Five million hungry in Sudan oil dispute
ALMOST five million people in South Sudan -- more than half of the population -- face increasingly severe food shortages after their government ceased oil exports in a row with the country's neighbour, Sudan.
Ministers in Juba, South Sudan's capital, turned off the oil taps in January because they said Sudan was charging too much to pipe the crude to export terminals on the Red Sea.
But 98pc of South Sudan's revenue comes from oil sales, and the UN has warned that a lack of state funding, coupled with increasing military clashes with Sudan, has pushed more people into sustained hunger.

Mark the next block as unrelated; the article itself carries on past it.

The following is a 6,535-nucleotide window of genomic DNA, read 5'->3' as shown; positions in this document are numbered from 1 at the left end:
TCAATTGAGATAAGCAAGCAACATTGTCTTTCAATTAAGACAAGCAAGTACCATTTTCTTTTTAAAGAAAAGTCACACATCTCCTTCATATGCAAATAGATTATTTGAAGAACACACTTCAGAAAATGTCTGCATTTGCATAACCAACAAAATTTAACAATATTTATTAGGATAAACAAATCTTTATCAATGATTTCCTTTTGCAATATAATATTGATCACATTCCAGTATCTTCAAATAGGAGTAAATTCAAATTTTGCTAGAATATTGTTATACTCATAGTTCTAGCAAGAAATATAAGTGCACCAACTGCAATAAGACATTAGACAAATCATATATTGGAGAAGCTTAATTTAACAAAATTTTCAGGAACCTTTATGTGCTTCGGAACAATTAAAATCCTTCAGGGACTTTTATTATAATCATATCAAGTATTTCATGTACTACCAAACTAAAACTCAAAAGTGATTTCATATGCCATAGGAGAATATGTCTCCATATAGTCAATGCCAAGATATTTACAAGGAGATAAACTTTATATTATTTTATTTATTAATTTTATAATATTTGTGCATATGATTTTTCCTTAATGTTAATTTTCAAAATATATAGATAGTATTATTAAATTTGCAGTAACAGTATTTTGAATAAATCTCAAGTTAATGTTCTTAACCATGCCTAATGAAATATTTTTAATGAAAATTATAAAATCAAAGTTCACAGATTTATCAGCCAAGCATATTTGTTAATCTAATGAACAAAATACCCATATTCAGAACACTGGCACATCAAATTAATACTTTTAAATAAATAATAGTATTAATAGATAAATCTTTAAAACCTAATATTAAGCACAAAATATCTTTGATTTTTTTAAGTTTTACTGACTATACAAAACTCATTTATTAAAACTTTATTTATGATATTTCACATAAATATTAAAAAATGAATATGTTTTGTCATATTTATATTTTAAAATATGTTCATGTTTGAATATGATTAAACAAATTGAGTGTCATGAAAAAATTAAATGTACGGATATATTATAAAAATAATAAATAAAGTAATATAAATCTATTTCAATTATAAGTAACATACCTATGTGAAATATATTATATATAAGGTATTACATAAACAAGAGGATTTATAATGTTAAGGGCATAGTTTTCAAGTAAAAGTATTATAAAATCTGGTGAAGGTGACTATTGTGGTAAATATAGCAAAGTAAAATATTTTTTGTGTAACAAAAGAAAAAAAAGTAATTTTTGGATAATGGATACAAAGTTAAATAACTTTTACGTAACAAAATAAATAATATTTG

As many as 4.7 million people already do not have enough to eat or face imminent serious food shortages in the world's newest country, according to new UN figures.
South Sudan and Sudan separated into two independent states 10 months ago, as part of a 2005 peace deal which ended Africa's longest-running civil war between the two.
But South Sudan has struggled to enact policies to help its eight million-strong population, and has recently fallen back into conflict with Sudan over their disputed border.
Both sides were due to confirm that they would resume African Union-sponsored peace talks over shared grievances yesterday, under a deadline with threats of sanctions imposed by the UN Security Council last week.
But Sudan has failed to signal that it will restart discussions, said Pagan Amum, South Sudan's lead negotiator. (© Daily Telegraph, London)